Watch the group blog; when the next call for SVP applicants goes live, I'll share it on here. I suggest you go for it!

Ruby 'Class of 2016' Newland

Ruby Newland tickled audiences at New Designers with her Taxonomy Of Laughter.  Since then, Ruby's been out and about making a name for herself, and when she emailed recently to share some good news, I asked Ruby if we could shout about it on here...

Taxonomy Of Laughter / Ruby Newland / July 2016

Ruby / "I applied for an internship when we graduated and this motion graphics and animation company Grizzle got back to me at the end of July saying could I work on a project for them on Saturdays and Sundays. For the last month I've been animating premiereship football goals every weekend - and they're really popular on social media.

Grizzle recently got back in touch asking if I could work on another project for Max Factor. So I'm kind of working freelance for them now.  So far it's been fun and enjoyable and I hope this little job will help me gain experience for bigger and better things."

It's inspiring to know our most recent graduates are establishing themselves so speedily; what a talented, determined and proactive bunch you are!

Red expression sheet / Julien Van Wallendael

We're not exactly twiddling our thumbs ourselves!  Work on our animated adaptation of Benjamin Britten's The Young Person's Guide To The Orchestra continues, with current year three student, Julien Van Wallendael, creating these adorable expression sheets for our protagonists, Red and Yellow, so that Sam 'Class of 2015' Niemczyk could commence the not-inconsiderable job of storyboarding their adventures in our Kingdom Of Sound.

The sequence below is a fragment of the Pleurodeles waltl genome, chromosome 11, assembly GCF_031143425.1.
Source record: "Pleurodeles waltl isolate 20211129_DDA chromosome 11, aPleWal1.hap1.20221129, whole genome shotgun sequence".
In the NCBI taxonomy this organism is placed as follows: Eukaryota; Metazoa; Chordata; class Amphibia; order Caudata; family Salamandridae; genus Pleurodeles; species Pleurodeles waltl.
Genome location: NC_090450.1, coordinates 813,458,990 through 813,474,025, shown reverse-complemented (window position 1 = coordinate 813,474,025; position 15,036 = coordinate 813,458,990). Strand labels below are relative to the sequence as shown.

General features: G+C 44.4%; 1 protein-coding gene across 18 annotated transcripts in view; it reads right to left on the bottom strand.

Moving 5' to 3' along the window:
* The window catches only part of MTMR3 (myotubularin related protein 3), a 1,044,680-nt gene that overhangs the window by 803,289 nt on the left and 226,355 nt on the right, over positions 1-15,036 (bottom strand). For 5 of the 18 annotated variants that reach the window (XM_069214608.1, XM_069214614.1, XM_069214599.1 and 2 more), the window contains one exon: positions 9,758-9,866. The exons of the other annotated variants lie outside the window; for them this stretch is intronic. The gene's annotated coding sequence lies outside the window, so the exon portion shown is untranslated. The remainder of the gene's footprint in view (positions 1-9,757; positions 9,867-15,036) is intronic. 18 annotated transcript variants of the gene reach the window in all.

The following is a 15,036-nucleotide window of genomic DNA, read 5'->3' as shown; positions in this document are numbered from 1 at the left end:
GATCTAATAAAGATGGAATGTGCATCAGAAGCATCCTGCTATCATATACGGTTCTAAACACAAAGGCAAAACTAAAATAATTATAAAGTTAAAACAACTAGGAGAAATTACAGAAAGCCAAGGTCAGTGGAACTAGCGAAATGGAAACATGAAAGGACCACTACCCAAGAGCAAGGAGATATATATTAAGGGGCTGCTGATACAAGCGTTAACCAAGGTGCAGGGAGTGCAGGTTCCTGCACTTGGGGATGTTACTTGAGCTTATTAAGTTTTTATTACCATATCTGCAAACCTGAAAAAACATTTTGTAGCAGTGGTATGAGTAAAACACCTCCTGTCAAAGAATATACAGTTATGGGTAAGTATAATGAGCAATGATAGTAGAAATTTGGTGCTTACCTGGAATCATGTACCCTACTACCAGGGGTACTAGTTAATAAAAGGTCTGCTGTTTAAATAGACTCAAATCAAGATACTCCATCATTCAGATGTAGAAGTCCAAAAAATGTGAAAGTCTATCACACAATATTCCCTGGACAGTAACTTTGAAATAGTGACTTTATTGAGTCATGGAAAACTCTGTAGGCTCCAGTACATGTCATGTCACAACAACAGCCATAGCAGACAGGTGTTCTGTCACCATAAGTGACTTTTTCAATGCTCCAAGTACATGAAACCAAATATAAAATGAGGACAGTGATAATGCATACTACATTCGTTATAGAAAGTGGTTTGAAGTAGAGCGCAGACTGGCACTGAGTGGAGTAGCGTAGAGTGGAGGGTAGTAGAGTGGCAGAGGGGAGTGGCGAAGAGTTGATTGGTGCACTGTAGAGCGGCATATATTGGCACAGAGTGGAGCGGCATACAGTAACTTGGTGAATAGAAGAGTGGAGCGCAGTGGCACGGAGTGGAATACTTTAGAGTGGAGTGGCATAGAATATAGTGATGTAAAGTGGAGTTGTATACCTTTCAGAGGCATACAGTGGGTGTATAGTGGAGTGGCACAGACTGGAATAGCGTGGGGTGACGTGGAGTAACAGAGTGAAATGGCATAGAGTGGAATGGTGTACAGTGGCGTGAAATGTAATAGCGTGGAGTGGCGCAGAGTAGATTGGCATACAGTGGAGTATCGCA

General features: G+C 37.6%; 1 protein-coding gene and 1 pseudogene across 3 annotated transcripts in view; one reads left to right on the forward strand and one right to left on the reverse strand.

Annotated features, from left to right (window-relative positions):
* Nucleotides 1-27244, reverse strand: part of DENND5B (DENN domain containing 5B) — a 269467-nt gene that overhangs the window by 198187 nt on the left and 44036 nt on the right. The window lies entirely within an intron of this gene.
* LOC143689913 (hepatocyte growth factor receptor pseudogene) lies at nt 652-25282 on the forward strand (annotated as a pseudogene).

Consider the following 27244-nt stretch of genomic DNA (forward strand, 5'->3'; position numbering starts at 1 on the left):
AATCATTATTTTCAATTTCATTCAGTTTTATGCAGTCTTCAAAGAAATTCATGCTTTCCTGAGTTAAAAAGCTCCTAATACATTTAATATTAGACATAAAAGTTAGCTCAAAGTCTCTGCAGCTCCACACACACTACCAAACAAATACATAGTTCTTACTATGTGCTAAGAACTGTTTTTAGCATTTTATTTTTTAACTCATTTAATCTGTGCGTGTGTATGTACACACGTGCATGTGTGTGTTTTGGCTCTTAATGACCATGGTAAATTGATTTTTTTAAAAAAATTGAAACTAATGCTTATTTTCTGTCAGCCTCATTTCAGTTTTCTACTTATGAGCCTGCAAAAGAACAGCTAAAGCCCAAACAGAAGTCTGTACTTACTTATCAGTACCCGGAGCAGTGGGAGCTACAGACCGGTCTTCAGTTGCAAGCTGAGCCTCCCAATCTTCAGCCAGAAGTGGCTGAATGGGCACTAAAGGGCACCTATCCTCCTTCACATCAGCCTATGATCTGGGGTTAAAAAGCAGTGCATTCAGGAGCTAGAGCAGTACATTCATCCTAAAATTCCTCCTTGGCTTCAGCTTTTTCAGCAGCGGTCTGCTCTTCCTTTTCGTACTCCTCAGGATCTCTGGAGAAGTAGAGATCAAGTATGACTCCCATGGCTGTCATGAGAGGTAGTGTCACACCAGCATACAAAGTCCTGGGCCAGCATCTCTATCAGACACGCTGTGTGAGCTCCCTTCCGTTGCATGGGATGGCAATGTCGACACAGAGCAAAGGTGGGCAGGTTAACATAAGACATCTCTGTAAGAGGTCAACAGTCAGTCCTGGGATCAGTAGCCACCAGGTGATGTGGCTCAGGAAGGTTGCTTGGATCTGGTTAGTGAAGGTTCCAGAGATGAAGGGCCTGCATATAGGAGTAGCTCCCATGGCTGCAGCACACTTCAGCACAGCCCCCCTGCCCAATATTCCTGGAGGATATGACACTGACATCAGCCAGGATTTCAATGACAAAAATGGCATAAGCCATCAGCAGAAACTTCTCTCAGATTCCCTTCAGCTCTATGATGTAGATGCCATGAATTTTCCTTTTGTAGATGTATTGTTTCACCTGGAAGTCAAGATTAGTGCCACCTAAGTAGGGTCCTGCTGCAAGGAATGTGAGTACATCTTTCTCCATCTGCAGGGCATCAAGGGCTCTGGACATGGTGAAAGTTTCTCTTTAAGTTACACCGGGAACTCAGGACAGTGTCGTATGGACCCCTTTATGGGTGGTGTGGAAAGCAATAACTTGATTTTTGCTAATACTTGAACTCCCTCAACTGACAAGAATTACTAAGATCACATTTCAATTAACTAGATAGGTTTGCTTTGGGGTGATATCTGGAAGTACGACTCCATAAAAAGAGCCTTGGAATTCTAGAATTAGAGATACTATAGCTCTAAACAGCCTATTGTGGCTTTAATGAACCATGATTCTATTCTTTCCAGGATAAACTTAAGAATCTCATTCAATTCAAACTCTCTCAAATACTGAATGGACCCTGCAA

Yellow expression sheet / Julien Van Wallendael

Sam Niemczyk / "Working on the YPGTTO project has been exciting so far. I've always been rather fond of collaborative projects, as I believe a well balanced team stays motivated. In the storyboard/animatic department though, there is a lot of "sitting in silence and figuring out the camera angle" kind of times, but seeing it all come to life later is always very rewarding. 

My initial reaction to the YPGTTO script was very positive. The character, Red, is really charming and easy to relate to. I got the sense of attachement to him from this first appearance and I believe his journey will be very exciting and interesting to follow. 

The project is a big one, with the plan for around 17 minutes of the animation. Sounds overwhelming, but it's important to get over the initial fear of "that's way too much!" and get down to working on it. 

The way I work on such projects is I read a little bit of the script and then close my eyes and imagine it as a final film.  I look for specific reference pictures or try to think about existing movies that give a similar visual feeling and then get down to sketching rough frames. How would the camera move, where would it go and would it be a good and easy to follow experience for a viewer who has not read the script? It's important to make sure it actually works outside of my imagination. 

There is still a lot of work to be done but the thought of this big project, completed by a group of motivated and talented people, in the future seen by hundreds of people, keeps me excited about it and ready to give it 100%!"